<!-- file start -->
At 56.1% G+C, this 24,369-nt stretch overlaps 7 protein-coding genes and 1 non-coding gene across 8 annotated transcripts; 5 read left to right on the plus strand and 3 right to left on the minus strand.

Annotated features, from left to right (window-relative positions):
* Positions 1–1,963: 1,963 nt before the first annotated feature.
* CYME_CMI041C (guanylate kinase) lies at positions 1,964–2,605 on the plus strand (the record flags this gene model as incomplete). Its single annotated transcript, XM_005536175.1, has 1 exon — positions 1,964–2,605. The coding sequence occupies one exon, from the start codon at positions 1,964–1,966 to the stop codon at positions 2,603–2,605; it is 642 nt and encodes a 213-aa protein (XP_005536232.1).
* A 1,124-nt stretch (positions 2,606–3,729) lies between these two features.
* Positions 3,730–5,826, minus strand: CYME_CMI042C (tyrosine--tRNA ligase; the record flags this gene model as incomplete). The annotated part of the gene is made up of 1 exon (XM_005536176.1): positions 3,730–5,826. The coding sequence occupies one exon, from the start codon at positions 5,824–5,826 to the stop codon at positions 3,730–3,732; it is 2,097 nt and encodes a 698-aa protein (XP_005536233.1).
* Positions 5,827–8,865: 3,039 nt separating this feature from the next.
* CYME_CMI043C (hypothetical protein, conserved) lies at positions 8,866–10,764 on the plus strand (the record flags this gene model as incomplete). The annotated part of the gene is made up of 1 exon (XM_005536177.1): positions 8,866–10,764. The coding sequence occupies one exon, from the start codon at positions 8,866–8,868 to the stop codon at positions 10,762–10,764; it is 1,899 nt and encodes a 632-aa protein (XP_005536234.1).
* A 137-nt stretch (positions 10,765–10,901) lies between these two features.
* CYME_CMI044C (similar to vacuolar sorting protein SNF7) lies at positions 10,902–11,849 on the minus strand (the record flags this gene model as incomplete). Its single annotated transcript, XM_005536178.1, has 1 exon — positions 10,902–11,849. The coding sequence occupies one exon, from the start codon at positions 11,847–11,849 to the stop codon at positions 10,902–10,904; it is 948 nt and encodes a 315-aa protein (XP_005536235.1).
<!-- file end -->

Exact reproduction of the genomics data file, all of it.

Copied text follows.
At 56.1% G+C, this 24,369-nt stretch overlaps 7 protein-coding genes and 1 non-coding gene across 8 annotated transcripts; 5 read left to right on the plus strand and 3 right to left on the minus strand.

Annotated features, from left to right (window-relative positions):
* Positions 1–1,963: 1,963 nt before the first annotated feature.
* CYME_CMI041C (guanylate kinase) lies at positions 1,964–2,605 on the plus strand (the record flags this gene model as incomplete). Its single annotated transcript, XM_005536175.1, has 1 exon — positions 1,964–2,605. The coding sequence occupies one exon, from the start codon at positions 1,964–1,966 to the stop codon at positions 2,603–2,605; it is 642 nt and encodes a 213-aa protein (XP_005536232.1).
* A 1,124-nt stretch (positions 2,606–3,729) lies between these two features.
* Positions 3,730–5,826, minus strand: CYME_CMI042C (tyrosine--tRNA ligase; the record flags this gene model as incomplete). The annotated part of the gene is made up of 1 exon (XM_005536176.1): positions 3,730–5,826. The coding sequence occupies one exon, from the start codon at positions 5,824–5,826 to the stop codon at positions 3,730–3,732; it is 2,097 nt and encodes a 698-aa protein (XP_005536233.1).
* Positions 5,827–8,865: 3,039 nt separating this feature from the next.
* CYME_CMI043C (hypothetical protein, conserved) lies at positions 8,866–10,764 on the plus strand (the record flags this gene model as incomplete). The annotated part of the gene is made up of 1 exon (XM_005536177.1): positions 8,866–10,764. The coding sequence occupies one exon, from the start codon at positions 8,866–8,868 to the stop codon at positions 10,762–10,764; it is 1,899 nt and encodes a 632-aa protein (XP_005536234.1).
* A 137-nt stretch (positions 10,765–10,901) lies between these two features.
* CYME_CMI044C (similar to vacuolar sorting protein SNF7) lies at positions 10,902–11,849 on the minus strand (the record flags this gene model as incomplete). Its single annotated transcript, XM_005536178.1, has 1 exon — positions 10,902–11,849. The coding sequence occupies one exon, from the start codon at positions 11,847–11,849 to the stop codon at positions 10,902–10,904; it is 948 nt and encodes a 315-aa protein (XP_005536235.1).